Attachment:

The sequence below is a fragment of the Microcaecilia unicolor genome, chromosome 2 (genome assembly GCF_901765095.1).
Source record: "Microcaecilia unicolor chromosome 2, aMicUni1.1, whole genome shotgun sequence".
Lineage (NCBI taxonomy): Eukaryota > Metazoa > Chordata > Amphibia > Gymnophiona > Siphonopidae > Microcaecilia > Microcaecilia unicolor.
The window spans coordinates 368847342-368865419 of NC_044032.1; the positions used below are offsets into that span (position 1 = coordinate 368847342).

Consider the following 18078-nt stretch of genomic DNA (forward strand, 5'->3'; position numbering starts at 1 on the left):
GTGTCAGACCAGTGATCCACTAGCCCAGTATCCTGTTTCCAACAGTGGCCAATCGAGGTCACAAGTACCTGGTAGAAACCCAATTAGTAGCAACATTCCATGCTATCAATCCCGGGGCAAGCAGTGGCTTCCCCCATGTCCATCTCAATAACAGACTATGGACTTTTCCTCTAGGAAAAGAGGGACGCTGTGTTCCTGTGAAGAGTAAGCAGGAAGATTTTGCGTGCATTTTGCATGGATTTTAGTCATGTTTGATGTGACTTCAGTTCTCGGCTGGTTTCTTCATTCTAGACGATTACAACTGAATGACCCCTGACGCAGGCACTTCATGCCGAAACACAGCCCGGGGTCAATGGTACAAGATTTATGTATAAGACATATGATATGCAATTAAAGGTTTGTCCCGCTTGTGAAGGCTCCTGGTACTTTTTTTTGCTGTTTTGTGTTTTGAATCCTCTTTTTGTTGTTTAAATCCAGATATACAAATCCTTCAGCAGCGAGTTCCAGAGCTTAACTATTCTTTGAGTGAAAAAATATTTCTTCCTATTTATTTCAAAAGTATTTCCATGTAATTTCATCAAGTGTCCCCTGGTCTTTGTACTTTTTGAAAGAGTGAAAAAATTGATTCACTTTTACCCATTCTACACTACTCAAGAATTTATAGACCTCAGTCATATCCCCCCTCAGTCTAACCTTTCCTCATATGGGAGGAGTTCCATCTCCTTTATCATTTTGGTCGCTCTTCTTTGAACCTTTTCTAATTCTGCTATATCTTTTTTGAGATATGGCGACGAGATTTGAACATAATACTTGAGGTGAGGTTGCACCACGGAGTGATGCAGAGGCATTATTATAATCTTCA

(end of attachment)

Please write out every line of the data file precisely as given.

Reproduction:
The sequence below is a fragment of the Microcaecilia unicolor genome, chromosome 2 (genome assembly GCF_901765095.1).
Source record: "Microcaecilia unicolor chromosome 2, aMicUni1.1, whole genome shotgun sequence".
Lineage (NCBI taxonomy): Eukaryota > Metazoa > Chordata > Amphibia > Gymnophiona > Siphonopidae > Microcaecilia > Microcaecilia unicolor.
The window spans coordinates 368847342-368865419 of NC_044032.1; the positions used below are offsets into that span (position 1 = coordinate 368847342).

Consider the following 18078-nt stretch of genomic DNA (forward strand, 5'->3'; position numbering starts at 1 on the left):
GTGTCAGACCAGTGATCCACTAGCCCAGTATCCTGTTTCCAACAGTGGCCAATCGAGGTCACAAGTACCTGGTAGAAACCCAATTAGTAGCAACATTCCATGCTATCAATCCCGGGGCAAGCAGTGGCTTCCCCCATGTCCATCTCAATAACAGACTATGGACTTTTCCTCTAGGAAAAGAGGGACGCTGTGTTCCTGTGAAGAGTAAGCAGGAAGATTTTGCGTGCATTTTGCATGGATTTTAGTCATGTTTGATGTGACTTCAGTTCTCGGCTGGTTTCTTCATTCTAGACGATTACAACTGAATGACCCCTGACGCAGGCACTTCATGCCGAAACACAGCCCGGGGTCAATGGTACAAGATTTATGTATAAGACATATGATATGCAATTAAAGGTTTGTCCCGCTTGTGAAGGCTCCTGGTACTTTTTTTTGCTGTTTTGTGTTTTGAATCCTCTTTTTGTTGTTTAAATCCAGATATACAAATCCTTCAGCAGCGAGTTCCAGAGCTTAACTATTCTTTGAGTGAAAAAATATTTCTTCCTATTTATTTCAAAAGTATTTCCATGTAATTTCATCAAGTGTCCCCTGGTCTTTGTACTTTTTGAAAGAGTGAAAAAATTGATTCACTTTTACCCATTCTACACTACTCAAGAATTTATAGACCTCAGTCATATCCCCCCTCAGTCTAACCTTTCCTCATATGGGAGGAGTTCCATCTCCTTTATCATTTTGGTCGCTCTTCTTTGAACCTTTTCTAATTCTGCTATATCTTTTTTGAGATATGGCGACGAGATTTGAACATAATACTTGAGGTGAGGTTGCACCACGGAGTGATGCAGAGGCATTATTATAATCTTCA